Former customers of Buy.com Inc. are boycotting the online computer and entertainment goods retailer in what analysts say is an early sign of what might be ahead for Net firms whose service falls short of consumer demands.
Customers complained that Buy.com billed their credit cards for orders that weren't delivered; and though the company eventually refunded the charges, it took weeks. The problem originated when the firm's distributor, Ingram Micro Inc., ran out of stock on some of the computer and software products.
As a result, at least two Web sites have sprung to unify former patrons of Buy.com, Aliso Viejo, CA, and give out information on how to take legal action against the company.
“The best thing that could happen at Buy.com is to replace the CEO and put someone in there with a clue about day-to-day business and how the customer wants it to happen,” said John Corey, the owner of a pet products business in upstate New York. “We listen to our customers and it pays; but then again, we do not take their money before we can ship the product.”
Customer dissatisfaction with the company, however, is not universal. Its low prices, in particular, draw plenty of repeat business. And if analysts' forecasts are right, Buy.com won't be the last online reseller to face consumer wrath this year. Just as most industry watchers agree that 1998 was the year e-commerce hit its stride, some have already dubbed 1999 the “year of customer dissatisfaction.”
Ken Allard, director of the site operations strategies group at Jupiter Communications, New York, said e-commerce fulfillment providers indicate to him that some online merchants fail to fill more than half their orders. He's heard of failure rates as high as 20 percent from vendors themselves.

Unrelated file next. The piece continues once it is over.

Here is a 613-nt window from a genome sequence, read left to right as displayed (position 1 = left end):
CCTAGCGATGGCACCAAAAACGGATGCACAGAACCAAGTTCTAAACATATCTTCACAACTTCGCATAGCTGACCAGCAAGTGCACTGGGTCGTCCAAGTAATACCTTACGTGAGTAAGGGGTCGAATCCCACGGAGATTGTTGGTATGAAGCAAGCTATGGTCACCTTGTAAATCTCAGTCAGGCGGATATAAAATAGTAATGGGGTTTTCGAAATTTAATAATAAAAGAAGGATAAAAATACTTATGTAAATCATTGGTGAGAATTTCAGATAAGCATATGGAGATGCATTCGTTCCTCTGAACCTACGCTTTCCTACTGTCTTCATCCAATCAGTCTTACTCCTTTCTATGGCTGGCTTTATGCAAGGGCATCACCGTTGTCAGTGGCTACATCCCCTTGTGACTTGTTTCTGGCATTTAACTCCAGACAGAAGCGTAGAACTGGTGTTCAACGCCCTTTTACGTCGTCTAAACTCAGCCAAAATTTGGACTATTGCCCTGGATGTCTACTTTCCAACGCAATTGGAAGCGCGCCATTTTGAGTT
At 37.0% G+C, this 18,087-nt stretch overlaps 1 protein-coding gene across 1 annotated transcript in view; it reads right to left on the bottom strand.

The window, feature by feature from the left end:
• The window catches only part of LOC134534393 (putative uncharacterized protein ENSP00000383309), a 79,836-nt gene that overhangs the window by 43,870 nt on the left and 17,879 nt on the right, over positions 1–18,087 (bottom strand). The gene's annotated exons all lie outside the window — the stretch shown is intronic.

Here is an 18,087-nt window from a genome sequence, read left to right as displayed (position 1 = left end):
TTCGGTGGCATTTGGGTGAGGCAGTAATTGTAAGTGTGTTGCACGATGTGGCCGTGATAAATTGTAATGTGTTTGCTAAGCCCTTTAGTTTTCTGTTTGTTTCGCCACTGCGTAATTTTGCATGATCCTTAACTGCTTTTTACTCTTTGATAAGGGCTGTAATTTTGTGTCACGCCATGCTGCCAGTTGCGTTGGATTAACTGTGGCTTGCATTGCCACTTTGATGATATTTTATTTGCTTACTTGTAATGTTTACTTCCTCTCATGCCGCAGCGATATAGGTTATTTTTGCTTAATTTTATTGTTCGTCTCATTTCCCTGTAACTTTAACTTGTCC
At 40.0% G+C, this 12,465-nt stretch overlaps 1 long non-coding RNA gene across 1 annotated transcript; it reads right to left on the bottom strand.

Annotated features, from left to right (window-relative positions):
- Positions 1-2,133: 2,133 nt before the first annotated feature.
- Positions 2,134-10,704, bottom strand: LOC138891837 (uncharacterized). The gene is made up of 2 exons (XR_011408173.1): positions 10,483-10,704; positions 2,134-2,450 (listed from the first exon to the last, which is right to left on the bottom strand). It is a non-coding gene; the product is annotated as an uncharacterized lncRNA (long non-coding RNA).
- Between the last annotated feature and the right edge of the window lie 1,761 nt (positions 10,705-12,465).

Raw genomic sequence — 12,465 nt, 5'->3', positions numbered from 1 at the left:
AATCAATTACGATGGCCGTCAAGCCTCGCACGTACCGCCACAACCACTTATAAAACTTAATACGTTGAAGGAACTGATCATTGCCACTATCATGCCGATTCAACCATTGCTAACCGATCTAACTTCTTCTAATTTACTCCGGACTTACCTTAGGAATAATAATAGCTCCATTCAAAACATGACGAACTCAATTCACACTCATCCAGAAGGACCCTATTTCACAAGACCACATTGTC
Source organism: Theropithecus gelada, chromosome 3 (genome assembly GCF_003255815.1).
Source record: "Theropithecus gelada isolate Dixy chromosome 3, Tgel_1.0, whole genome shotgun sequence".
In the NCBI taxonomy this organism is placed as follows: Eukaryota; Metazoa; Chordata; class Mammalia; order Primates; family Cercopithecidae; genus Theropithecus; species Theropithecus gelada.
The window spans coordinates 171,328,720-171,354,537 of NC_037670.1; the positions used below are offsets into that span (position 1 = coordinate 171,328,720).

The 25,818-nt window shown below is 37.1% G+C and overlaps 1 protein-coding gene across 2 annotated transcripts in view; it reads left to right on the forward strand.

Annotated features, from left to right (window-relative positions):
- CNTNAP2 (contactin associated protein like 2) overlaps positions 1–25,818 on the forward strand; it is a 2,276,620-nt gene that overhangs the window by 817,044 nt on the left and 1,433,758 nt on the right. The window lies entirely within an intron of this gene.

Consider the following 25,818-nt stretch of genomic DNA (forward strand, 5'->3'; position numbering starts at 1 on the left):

“I think it's atrocious. I think a lot of sites have decided that it's more important to get to market fast than it is to get to market fast with a solution that actually works,” Allard said.
He estimates poor customer service will kill off between 10 percent and 20 percent of brand-name commerce sites over the next year, adding that he expects “at least one high-visibility failure.” The majority of commerce sites lack real-time inventory management, which leads to shipment failures. Automating a virtual store's inventory management is not easy, requiring a complicated systems integration, Allard said.
But failure to do so can lead to problems like those faced by Marty Beam, a computer graphics designer in Augusta, GA. Beam said it took Buy.com six weeks to refund him for a printer he never received, and only after he went out of his way to investigate the shipment with the United Parcel Service.
“If you get your stuff, with their [low] pricing, you can't beat it. But that's the whole problem. If you don't get it, it doesn't matter what it costs,” Beam said. He said he won't deal with the company again.
For Buy.com, the boycott comes at a particularly bad time. The company is on the verge of an initial public stock offering, and in March it set out under the tenure of new CEO Gregory Hawkins, who joined the company from Ingram Micro, Santa Ana, CA.
Poor customer satisfaction is unlikely to slow the thundering momentum of the Net marketing industry as a whole, said Jupiter's Allard. Instead, companies that keep an eye on their customers' needs might find an opportunity to pull away from their competition.
“Those companies that do it the right way and focus on customer service and giving customers great product, they've got a great ability to differentiate themselves right now,” he said.
A Buy.com spokeswoman was unable to comment on the boycott, but said she expects the company to file with the Securities and Exchange Commission “in the near future.”